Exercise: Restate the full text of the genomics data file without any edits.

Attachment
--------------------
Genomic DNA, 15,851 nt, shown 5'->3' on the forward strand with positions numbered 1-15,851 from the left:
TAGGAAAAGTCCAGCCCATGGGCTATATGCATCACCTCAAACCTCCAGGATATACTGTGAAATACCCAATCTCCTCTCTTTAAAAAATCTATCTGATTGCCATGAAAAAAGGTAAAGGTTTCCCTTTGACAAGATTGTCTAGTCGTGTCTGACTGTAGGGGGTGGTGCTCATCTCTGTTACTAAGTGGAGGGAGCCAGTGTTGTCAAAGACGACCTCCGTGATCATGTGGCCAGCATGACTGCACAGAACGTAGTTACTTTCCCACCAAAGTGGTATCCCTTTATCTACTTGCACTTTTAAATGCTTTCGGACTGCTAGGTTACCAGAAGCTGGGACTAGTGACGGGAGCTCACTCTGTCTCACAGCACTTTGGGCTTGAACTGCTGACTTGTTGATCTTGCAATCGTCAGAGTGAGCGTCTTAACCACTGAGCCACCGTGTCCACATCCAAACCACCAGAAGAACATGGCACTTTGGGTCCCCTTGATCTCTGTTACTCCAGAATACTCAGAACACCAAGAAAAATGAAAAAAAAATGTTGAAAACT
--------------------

Genomic DNA, 15,851 nt, shown 5'->3' on the forward strand with positions numbered 1-15,851 from the left:
TAGGAAAAGTCCAGCCCATGGGCTATATGCATCACCTCAAACCTCCAGGATATACTGTGAAATACCCAATCTCCTCTCTTTAAAAAATCTATCTGATTGCCATGAAAAAAGGTAAAGGTTTCCCTTTGACAAGATTGTCTAGTCGTGTCTGACTGTAGGGGGTGGTGCTCATCTCTGTTACTAAGTGGAGGGAGCCAGTGTTGTCAAAGACGACCTCCGTGATCATGTGGCCAGCATGACTGCACAGAACGTAGTTACTTTCCCACCAAAGTGGTATCCCTTTATCTACTTGCACTTTTAAATGCTTTCGGACTGCTAGGTTACCAGAAGCTGGGACTAGTGACGGGAGCTCACTCTGTCTCACAGCACTTTGGGCTTGAACTGCTGACTTGTTGATCTTGCAATCGTCAGAGTGAGCGTCTTAACCACTGAGCCACCGTGTCCACATCCAAACCACCAGAAGAACATGGCACTTTGGGTCCCCTTGATCTCTGTTACTCCAGAATACTCAGAACACCAAGAAAAATGAAAAAAAAATGTTGAAAACT